Jacobs Media Group chairman Clive Jacobs speaks to Ian Taylor

The Covid-19 pandemic will “transform the industry”, according to Clive Jacobs, chairman of Travel Weekly parent company Jacobs Media Group.

He said: “I’ve seen travel become an essential part of our lives. Economically, it has made a difference to the world and helped many countries improve their income, particularly some of the poorest. So this is a tragedy.

“It caught governments completely by surprise. A crisis like this needs people who can be decisive, but we’ve seen a lack of decisiveness. When you’re indecisive and eventually make a decision, invariably it isn’t the best one.

“This has to be treated seriously. But there have been numerous misjudgements, not just by our government but by governments around the world.

“Lockdown was too late and didn’t include quarantine. Now we have quarantine and it has created dramatic uncertainty in travel and in confidence to fly or book. Why didn’t we have quarantine at the beginning?

“The UK government is certainly not unique. Countries that locked down hard are paying a price. Covid isn’t going to go away. We have to accept that, and the chance of a vaccine that is highly effective is pretty slim for some time. So we’ve got to learn to live with it. The efforts really should be on shielding the vulnerable and working out ways to live with this virus in the medium term.”

‘Change way we deal with client money’

Speaking during Travel Weekly’s Future of Travel Week, Jacobs said: “The government doesn’t really understand our industry. They don’t understand its overall contribution to GDP. They don’t understand outbound or inbound. They don’t understand if you don’t support outbound, you’re damaging inbound.

“One of the reasons they don’t understand is that the industry talks with many voices. Frankly, even if everyone collectively took a rifle shot at the government, it would be a challenge. But when we’re so scattered in our approach, it’s like gnats biting an elephant.

“The government will run to the cause that causes them most grief in the press. When furlough ends and three million people hit the dole, most from hospitality or travel and associated industries, they will start to get the message. But the damage will be done.

“One of the things the industry needs to learn from this is to work more closely together. There are so many elements to our industry. We don’t have a powerful voice that is consistent and coherent [and] that has cost the industry.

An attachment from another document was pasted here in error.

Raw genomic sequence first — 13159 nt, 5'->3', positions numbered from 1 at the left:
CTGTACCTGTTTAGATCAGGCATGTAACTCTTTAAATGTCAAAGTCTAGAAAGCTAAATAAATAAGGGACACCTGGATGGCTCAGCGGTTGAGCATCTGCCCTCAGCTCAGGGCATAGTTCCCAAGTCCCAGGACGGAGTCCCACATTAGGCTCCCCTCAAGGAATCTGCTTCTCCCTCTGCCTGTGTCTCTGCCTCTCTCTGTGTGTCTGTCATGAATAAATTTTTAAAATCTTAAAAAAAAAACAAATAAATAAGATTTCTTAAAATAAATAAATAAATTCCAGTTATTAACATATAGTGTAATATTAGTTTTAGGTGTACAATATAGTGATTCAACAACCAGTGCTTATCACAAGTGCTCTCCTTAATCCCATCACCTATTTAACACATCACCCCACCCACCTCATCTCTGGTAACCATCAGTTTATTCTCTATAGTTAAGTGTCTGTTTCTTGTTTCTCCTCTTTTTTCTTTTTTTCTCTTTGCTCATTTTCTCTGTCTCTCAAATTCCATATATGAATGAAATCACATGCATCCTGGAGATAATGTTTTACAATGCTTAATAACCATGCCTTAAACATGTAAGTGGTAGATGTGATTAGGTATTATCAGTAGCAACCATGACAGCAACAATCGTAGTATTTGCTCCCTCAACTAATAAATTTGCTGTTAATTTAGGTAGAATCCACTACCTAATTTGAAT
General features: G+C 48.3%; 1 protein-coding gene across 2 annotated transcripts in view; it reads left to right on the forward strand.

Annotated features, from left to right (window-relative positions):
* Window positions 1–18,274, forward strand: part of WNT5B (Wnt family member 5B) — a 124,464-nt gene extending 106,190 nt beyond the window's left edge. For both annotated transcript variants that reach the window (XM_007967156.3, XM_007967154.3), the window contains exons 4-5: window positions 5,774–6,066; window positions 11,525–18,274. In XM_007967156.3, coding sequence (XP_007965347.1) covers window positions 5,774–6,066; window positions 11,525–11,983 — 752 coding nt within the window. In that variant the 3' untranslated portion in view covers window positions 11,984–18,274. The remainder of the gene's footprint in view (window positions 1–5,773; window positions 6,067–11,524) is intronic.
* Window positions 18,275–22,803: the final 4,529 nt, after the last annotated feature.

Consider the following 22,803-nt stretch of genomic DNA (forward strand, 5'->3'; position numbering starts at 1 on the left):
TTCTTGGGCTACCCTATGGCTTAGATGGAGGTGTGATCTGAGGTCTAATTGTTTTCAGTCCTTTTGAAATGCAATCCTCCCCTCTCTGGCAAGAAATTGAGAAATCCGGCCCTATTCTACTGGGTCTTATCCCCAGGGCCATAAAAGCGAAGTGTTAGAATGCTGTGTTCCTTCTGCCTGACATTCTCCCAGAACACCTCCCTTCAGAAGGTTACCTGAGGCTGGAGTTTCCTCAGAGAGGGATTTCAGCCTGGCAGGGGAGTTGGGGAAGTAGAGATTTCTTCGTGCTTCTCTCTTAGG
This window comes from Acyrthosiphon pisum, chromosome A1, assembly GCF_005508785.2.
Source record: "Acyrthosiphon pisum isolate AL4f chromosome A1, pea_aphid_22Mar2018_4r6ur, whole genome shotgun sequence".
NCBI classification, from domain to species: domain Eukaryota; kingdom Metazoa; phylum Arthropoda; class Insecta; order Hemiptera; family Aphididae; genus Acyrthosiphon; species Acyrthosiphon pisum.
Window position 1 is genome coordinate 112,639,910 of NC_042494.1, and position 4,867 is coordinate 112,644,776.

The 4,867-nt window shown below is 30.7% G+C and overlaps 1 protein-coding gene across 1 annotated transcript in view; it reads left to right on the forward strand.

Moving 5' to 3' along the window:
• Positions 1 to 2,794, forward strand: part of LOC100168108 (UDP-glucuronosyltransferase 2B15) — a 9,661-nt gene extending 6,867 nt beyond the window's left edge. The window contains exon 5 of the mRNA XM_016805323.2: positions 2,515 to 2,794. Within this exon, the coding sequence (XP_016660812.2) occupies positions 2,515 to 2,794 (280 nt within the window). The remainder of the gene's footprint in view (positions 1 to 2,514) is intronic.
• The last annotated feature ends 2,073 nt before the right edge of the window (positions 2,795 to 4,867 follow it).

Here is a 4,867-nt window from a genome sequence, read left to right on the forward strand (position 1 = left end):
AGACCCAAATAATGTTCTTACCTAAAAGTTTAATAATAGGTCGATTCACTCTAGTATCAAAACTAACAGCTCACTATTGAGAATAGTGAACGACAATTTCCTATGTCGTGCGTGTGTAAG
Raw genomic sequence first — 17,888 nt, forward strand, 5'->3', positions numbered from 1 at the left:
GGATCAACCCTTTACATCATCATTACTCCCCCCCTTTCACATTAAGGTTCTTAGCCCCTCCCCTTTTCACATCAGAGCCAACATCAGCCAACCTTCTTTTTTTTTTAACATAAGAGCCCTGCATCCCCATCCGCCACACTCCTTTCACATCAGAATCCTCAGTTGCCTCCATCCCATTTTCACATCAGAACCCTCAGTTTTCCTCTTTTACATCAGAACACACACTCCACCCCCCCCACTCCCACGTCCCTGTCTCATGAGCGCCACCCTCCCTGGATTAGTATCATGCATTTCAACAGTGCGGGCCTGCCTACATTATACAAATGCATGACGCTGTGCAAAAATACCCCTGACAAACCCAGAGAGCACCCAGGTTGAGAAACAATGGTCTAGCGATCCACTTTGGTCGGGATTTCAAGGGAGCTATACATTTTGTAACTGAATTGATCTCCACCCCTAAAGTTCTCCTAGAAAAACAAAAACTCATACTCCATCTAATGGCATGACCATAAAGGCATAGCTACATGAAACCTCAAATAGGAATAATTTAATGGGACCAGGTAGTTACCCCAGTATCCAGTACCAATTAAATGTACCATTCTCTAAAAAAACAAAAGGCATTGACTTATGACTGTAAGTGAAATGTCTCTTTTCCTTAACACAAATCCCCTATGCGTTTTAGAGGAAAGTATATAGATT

“We need to learn to communicate better, more strategically with the government. There are too many cross conversations going on.

“But the industry has also done damage to itself, because certain businesses have not been refunding customers in the way they should.

“If the industry wants to get back credibility and confidence with clients, we need to change the way we deal with client money.

“I built Holiday Autos on client money. That is the way the industry works. Customers crowdfunded my business – that is how I was able to build Holiday Autos. Truth be told, the risks have been exposed many times, but this [pandemic has] tipped it in a different direction.

“We’ve got to learn lessons, otherwise confidence in this industry will be severely damaged.

“If [customer] money had to go into escrow [trust accounts] people would have to find other ways of raising money. We have to move forward in a way that creates confidence.”

Industry should ‘lead on health protocols’

Jacobs argued: “People are hailing Rishi Sunak as the next leader of the Conservative Party. But to me, it’s common sense. Do you want a situation where hard-working people with mortgages and families find themselves out of work?

“The right thing to do would be to continue to support industries that are affected and get everyone else back to work.

“There are going to be good companies that fail. Many businesses have not got the right levels of funding. The problem is we’ve been in this state of suspension and people have been able to muddle through. Just as businesses feel they can come through, they will run out of cash.

“We can’t keep taking on debt. There is no point piling more on to a business which eventually would sink it. There has to be the right balance.

“We have to learn to live with this disease. That doesn’t mean we shouldn’t do everything possible to create [health] protocols.

“As an industry we have to lead the way. It’s no use waiting for the government. You’ve only got to look at the track and trace system. We need to set protocols and lead in terms of best practice, not just for now but for the future.

“If we want travel to move forward, people have to comply or they can’t travel. Whether we like it or not, we’ve got to take measures to create confidence, and prove to governments and particularly Centres for Disease Control [CDCs] that we’re taking measures that are best practice and minimise risk – because this is all about risk minimisation.

“Covid has wreaked havoc. In future, there might be other viruses. We had Sars, Mers, swine flu and there is no reason not to expect a more lethal virus than Covid. The fact is these viruses cross borders on aircraft. So we have to put in place protocols, like post-9/11. The likelihood of terrorists being able to get on a plane was rapidly diminished by the measures taken post-9/11.

“We’re in the thick of Covid, but we should be asking ‘how are we going to stop this happening again?’ How can we protect our industry and protect people?

“I’m no expert but there should be ways to stop diseases moving around the world. We can learn from this, protect people better and insulate ourselves from a repeat.”

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